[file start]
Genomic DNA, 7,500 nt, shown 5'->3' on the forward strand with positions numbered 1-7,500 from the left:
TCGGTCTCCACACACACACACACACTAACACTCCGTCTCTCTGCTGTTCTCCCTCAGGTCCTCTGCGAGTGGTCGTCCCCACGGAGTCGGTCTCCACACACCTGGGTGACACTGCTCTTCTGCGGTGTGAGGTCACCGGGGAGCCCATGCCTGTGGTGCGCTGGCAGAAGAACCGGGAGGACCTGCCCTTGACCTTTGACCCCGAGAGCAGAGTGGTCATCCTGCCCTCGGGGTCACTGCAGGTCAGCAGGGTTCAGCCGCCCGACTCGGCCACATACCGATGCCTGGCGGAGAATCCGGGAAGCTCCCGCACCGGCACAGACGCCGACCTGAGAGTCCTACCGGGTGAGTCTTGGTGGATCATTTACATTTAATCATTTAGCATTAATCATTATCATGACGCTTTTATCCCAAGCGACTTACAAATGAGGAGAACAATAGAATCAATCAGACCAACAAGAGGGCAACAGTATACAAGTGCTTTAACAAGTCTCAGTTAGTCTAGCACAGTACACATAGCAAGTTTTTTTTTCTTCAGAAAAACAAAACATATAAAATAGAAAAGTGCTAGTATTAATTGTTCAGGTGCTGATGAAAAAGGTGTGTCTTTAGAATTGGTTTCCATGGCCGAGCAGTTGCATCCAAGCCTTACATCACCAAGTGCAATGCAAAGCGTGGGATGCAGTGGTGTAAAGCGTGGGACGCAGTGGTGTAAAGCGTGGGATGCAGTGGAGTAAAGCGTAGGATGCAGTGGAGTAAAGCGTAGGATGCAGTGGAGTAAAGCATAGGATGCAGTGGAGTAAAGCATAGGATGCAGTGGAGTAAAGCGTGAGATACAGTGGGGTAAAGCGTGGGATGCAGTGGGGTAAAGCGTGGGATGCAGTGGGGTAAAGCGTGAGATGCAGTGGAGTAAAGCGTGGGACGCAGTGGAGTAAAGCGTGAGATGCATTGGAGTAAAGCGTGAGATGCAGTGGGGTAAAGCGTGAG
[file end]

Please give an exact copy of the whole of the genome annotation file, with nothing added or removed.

Genomic DNA, 7,500 nt, shown 5'->3' on the forward strand with positions numbered 1-7,500 from the left:
TCGGTCTCCACACACACACACACACTAACACTCCGTCTCTCTGCTGTTCTCCCTCAGGTCCTCTGCGAGTGGTCGTCCCCACGGAGTCGGTCTCCACACACCTGGGTGACACTGCTCTTCTGCGGTGTGAGGTCACCGGGGAGCCCATGCCTGTGGTGCGCTGGCAGAAGAACCGGGAGGACCTGCCCTTGACCTTTGACCCCGAGAGCAGAGTGGTCATCCTGCCCTCGGGGTCACTGCAGGTCAGCAGGGTTCAGCCGCCCGACTCGGCCACATACCGATGCCTGGCGGAGAATCCGGGAAGCTCCCGCACCGGCACAGACGCCGACCTGAGAGTCCTACCGGGTGAGTCTTGGTGGATCATTTACATTTAATCATTTAGCATTAATCATTATCATGACGCTTTTATCCCAAGCGACTTACAAATGAGGAGAACAATAGAATCAATCAGACCAACAAGAGGGCAACAGTATACAAGTGCTTTAACAAGTCTCAGTTAGTCTAGCACAGTACACATAGCAAGTTTTTTTTTCTTCAGAAAAACAAAACATATAAAATAGAAAAGTGCTAGTATTAATTGTTCAGGTGCTGATGAAAAAGGTGTGTCTTTAGAATTGGTTTCCATGGCCGAGCAGTTGCATCCAAGCCTTACATCACCAAGTGCAATGCAAAGCGTGGGATGCAGTGGTGTAAAGCGTGGGACGCAGTGGTGTAAAGCGTGGGATGCAGTGGAGTAAAGCGTAGGATGCAGTGGAGTAAAGCGTAGGATGCAGTGGAGTAAAGCATAGGATGCAGTGGAGTAAAGCATAGGATGCAGTGGAGTAAAGCGTGAGATACAGTGGGGTAAAGCGTGGGATGCAGTGGGGTAAAGCGTGGGATGCAGTGGGGTAAAGCGTGAGATGCAGTGGAGTAAAGCGTGGGACGCAGTGGAGTAAAGCGTGAGATGCATTGGAGTAAAGCGTGAGATGCAGTGGGGTAAAGCGTGAG